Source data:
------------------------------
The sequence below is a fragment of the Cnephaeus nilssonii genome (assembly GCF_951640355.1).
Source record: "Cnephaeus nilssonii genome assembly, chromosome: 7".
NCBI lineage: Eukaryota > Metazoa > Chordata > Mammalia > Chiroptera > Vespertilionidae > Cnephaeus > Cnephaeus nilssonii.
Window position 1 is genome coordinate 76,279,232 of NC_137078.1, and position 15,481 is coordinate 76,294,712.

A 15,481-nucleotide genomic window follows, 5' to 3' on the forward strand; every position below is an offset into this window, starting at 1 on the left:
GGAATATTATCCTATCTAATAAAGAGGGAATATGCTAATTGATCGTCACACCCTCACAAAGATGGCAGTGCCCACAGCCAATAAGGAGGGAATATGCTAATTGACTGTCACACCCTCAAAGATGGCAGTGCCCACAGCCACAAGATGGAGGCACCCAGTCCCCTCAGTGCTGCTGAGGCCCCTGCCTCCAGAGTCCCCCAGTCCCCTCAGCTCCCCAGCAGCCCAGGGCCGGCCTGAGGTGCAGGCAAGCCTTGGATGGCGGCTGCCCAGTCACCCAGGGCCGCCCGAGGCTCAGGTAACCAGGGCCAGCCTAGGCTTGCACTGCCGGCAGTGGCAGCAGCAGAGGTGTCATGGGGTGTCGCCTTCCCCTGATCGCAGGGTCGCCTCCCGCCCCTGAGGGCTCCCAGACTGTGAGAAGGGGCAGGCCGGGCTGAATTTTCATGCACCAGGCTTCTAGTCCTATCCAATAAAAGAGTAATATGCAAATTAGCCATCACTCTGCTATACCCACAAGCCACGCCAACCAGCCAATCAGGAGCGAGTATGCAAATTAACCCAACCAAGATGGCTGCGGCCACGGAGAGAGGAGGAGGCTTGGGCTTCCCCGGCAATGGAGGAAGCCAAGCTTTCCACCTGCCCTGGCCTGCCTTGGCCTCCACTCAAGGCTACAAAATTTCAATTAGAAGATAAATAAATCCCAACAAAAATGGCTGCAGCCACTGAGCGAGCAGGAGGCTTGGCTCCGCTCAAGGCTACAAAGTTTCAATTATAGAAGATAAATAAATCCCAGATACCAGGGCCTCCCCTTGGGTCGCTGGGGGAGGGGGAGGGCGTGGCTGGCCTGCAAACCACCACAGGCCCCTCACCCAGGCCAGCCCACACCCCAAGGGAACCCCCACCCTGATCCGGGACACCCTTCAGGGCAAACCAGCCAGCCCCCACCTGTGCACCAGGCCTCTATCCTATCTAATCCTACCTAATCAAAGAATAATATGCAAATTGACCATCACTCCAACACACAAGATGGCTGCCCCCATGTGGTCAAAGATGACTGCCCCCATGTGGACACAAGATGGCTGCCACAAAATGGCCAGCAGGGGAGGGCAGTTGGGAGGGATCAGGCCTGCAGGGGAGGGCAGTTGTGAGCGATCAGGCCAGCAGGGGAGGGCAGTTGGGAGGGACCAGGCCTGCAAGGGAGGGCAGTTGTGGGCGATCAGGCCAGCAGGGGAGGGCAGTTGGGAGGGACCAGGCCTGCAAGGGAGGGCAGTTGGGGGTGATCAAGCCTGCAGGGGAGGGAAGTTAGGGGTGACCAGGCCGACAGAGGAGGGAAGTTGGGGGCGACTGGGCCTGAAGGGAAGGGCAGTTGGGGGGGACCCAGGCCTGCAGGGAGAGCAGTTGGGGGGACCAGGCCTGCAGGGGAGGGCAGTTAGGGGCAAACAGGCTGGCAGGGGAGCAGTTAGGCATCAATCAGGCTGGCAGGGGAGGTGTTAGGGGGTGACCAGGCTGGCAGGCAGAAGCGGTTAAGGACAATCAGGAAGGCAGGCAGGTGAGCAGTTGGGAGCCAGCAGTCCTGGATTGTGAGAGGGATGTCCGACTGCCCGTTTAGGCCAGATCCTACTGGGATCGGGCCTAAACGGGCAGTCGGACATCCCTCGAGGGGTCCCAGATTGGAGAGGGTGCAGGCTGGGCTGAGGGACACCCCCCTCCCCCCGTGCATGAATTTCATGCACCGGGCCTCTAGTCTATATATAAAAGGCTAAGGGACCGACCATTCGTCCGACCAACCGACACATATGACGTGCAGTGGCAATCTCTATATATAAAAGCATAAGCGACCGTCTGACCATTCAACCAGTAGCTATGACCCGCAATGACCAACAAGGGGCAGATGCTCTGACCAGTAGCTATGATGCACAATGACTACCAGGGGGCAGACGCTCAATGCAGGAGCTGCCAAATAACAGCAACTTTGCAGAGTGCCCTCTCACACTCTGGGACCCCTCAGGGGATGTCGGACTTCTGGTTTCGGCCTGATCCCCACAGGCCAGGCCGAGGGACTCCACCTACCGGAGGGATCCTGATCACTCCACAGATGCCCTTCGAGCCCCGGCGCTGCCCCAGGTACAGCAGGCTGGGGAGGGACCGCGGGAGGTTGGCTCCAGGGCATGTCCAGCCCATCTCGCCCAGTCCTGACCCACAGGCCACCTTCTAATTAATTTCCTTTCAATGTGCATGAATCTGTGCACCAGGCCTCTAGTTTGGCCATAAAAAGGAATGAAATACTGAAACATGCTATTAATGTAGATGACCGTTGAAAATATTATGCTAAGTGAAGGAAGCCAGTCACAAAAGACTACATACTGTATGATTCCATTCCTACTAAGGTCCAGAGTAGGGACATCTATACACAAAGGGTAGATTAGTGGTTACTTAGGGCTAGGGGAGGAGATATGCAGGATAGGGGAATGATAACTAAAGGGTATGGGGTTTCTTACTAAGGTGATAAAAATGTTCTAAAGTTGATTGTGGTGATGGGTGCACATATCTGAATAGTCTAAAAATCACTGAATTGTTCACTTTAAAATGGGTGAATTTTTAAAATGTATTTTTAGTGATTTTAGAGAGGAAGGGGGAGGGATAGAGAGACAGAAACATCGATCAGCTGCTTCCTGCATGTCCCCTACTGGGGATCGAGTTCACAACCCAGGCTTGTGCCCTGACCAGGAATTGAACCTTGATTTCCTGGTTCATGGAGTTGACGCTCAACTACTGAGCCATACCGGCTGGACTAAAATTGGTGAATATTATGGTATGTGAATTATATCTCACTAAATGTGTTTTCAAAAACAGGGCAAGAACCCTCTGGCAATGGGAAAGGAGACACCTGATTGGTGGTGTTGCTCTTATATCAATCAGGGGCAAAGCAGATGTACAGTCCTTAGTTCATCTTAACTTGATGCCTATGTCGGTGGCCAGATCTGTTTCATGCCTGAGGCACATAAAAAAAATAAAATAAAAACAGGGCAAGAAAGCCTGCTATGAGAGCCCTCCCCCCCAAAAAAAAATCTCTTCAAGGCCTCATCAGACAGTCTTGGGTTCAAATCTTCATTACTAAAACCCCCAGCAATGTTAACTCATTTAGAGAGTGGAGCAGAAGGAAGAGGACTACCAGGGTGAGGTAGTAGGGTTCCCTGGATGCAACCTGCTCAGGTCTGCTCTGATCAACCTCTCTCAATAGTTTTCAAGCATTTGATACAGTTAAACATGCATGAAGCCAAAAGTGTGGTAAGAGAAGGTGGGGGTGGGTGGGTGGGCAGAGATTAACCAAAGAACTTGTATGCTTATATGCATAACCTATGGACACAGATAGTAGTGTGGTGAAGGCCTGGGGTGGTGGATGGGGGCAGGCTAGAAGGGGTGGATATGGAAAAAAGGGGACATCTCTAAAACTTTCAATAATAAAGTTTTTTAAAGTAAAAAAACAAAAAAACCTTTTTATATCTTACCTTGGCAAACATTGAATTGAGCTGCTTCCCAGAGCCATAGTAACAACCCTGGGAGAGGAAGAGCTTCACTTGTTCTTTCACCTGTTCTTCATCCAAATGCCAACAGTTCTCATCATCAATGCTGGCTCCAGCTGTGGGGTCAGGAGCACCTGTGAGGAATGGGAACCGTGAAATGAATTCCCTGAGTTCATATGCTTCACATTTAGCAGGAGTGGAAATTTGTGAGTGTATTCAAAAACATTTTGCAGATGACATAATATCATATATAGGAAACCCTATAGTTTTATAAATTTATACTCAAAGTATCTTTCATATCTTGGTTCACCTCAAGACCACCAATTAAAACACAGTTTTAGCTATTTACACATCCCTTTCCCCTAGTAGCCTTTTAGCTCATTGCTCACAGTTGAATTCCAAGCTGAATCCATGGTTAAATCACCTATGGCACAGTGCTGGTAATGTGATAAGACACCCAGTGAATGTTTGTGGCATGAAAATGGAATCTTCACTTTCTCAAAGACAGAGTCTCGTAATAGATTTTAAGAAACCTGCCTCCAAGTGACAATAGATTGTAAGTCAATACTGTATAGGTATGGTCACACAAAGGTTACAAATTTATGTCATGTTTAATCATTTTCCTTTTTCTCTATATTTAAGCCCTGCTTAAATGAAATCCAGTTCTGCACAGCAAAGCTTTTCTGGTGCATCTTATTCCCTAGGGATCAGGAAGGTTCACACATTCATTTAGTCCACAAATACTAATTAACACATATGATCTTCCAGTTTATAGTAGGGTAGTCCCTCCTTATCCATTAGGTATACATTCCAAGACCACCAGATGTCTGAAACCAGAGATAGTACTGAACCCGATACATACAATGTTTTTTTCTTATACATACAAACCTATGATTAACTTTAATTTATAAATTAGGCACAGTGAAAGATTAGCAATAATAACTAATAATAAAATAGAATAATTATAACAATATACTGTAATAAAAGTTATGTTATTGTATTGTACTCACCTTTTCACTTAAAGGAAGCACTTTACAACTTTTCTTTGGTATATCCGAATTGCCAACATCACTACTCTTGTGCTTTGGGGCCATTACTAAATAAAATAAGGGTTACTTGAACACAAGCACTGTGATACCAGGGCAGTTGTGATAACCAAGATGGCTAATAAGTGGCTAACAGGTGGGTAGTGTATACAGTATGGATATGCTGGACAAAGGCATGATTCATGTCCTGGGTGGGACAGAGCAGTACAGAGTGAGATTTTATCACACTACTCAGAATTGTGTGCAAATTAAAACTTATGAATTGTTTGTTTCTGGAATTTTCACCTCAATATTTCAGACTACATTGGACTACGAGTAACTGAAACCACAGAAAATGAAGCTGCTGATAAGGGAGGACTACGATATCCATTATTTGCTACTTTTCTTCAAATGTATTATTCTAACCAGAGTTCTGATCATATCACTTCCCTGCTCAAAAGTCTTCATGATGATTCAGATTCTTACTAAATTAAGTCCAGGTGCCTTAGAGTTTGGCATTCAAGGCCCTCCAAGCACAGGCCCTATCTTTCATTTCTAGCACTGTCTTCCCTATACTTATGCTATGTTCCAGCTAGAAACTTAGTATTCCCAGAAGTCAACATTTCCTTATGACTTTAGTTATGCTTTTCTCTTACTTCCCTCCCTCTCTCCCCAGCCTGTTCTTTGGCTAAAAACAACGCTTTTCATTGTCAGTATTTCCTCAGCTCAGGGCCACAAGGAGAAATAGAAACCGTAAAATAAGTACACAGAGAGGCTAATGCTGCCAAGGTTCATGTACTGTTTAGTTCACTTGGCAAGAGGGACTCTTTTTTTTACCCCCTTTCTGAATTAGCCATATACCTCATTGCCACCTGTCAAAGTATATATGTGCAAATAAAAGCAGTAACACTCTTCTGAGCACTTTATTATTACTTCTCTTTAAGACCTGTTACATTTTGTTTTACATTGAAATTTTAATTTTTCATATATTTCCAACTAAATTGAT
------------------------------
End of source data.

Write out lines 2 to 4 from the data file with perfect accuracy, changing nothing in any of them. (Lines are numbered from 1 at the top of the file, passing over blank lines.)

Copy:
Source record: "Cnephaeus nilssonii genome assembly, chromosome: 7".
NCBI lineage: Eukaryota > Metazoa > Chordata > Mammalia > Chiroptera > Vespertilionidae > Cnephaeus > Cnephaeus nilssonii.
Window position 1 is genome coordinate 76,279,232 of NC_137078.1, and position 15,481 is coordinate 76,294,712.